Hint: It's not pretty.
Forget this world and all its troubles and if
possible its multitudinous Charlatans — every thing
in short but the Enchantress of Numbers.
Charles Babbage's poetic tribute to Ada Lovelace, whom some have credited as the World's First Computer Programmer, due to a technical note which she appended to her translation of Luigi Menabrea's Sketch of the Analytical Engine invented by Charles Babbage.
Section G of the Tech Note describes (yes, forgive me, I'm citing Wikipedia:) "in complete detail, a method for calculating a sequence of Bernoulli numbers with the Engine, which would have run correctly had [Charles Babbage's] Analytical Engine ever been built."
Ada Lovelace was also:
- Sole legitimate heir to the poet and rake Lord Byron
- Tutored in Mathematics by Augustus de Morgan
- Countess and mother of three
- Dead at the age of 36
We may say most aptly that the Analytical Engine weaves algebraic patterns just as the Jacquard-loom weaves flowers and leaves. ... [It] might act upon other things besides number, were objects found whose mutual fundamental relations could be expressed by those of the abstract science of operations.(...)
Supposing, for instance, that the fundamental relations of pitched sounds in the science of harmony and of musical composition were susceptible of such expression and adaptations, the engine might compose elaborate and scientific pieces of music of any degree of complexity or extent.(...)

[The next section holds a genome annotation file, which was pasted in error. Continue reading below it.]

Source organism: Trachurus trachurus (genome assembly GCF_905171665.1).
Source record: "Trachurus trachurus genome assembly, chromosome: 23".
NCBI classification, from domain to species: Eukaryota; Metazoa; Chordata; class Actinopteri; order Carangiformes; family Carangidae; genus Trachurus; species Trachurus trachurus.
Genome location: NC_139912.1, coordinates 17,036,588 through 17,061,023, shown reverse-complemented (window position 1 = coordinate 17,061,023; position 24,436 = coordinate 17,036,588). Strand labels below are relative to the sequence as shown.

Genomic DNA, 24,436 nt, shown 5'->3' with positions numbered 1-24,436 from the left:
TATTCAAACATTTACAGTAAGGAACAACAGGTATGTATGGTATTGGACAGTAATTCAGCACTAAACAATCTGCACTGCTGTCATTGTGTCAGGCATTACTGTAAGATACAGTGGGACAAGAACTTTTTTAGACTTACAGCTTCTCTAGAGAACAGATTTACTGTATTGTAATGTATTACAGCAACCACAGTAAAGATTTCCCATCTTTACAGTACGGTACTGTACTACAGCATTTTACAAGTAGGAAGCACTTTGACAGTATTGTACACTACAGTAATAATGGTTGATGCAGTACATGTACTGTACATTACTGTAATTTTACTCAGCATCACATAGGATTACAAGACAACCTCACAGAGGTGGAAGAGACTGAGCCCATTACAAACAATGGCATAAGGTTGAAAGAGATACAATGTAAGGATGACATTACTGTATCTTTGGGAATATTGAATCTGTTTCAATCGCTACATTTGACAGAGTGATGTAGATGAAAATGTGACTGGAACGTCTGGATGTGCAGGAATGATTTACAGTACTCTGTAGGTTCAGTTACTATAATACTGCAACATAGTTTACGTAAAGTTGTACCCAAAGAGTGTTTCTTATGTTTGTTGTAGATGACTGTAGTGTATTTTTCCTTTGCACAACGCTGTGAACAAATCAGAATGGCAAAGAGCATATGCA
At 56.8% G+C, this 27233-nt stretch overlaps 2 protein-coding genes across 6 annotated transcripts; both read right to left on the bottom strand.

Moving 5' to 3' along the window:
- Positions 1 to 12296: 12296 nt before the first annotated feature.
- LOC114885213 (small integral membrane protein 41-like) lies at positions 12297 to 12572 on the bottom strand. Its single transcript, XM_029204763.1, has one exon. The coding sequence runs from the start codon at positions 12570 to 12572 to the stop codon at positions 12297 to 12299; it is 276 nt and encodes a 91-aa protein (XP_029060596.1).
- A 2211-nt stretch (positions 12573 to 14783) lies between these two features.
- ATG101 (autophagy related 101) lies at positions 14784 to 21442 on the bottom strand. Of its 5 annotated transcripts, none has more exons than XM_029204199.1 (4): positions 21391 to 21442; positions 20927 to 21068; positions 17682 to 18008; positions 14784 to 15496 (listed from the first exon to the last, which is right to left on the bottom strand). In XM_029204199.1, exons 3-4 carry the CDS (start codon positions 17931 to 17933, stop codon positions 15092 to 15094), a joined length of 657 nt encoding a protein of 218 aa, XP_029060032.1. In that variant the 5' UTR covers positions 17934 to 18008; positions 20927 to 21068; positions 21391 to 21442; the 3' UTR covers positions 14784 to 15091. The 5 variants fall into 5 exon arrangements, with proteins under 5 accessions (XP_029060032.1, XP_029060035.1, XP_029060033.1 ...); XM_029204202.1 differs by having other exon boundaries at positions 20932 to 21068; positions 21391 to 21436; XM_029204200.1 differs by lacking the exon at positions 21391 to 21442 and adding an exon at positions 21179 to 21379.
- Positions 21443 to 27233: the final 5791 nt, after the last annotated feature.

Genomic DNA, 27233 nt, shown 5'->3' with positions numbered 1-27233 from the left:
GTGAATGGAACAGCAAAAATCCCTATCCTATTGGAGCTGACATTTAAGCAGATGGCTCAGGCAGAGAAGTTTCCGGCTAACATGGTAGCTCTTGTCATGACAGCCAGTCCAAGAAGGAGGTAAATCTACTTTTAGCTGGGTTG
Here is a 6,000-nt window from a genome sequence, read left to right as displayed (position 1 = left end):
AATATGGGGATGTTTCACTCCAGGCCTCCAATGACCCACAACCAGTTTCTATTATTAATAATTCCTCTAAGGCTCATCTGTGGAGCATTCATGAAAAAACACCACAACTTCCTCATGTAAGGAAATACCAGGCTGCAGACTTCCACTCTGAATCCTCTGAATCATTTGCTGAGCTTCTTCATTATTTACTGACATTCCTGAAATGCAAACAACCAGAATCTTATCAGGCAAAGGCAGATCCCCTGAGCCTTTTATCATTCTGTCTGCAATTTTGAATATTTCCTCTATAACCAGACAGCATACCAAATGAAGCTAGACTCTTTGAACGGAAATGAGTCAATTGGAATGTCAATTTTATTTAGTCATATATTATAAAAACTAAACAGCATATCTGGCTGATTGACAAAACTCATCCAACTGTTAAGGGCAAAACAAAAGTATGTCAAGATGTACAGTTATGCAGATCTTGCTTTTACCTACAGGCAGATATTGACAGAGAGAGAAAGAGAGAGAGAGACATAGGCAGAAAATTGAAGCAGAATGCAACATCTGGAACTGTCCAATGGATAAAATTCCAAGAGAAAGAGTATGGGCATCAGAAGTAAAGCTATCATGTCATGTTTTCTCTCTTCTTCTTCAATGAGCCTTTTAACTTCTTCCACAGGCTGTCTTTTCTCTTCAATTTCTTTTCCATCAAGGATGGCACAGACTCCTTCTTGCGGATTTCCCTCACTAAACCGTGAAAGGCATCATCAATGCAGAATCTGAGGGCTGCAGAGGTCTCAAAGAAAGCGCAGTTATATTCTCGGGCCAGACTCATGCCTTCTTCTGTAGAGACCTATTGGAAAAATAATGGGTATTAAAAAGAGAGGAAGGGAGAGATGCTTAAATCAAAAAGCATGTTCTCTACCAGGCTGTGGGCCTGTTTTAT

Many persons who are not conversant with mathematical studies, imagine that because the business of the engine is to give its results in numerical notation, the nature of its processes must consequently be arithmetical and numerical, rather than algebraical and analytical. This is an error. The engine can arrange and combine its numerical quantities exactly as if they were letters or any other general symbols; and in fact it might bring out its results in algebraical notation, were provisions made accordingly.
— From Sketch of the Analytical Engine invented by Charles Babbage
She was also apparently a disappointment to her father, Lord Byron, who had hoped for a boy.
Today just so happens to be Ada Lovelace Day, which is an international day of blogging to celebrate the achievements of women in technology and science, and Ada has her very own Google Maps Mashup as a result»
p.s. As I was pulling this post together my Flickr & Twitter friend @jrnoded let me know that he has paid me Ada Honors, which I'm sure I don't deserve, but I am certainly pleased to receive. Thank you, sir.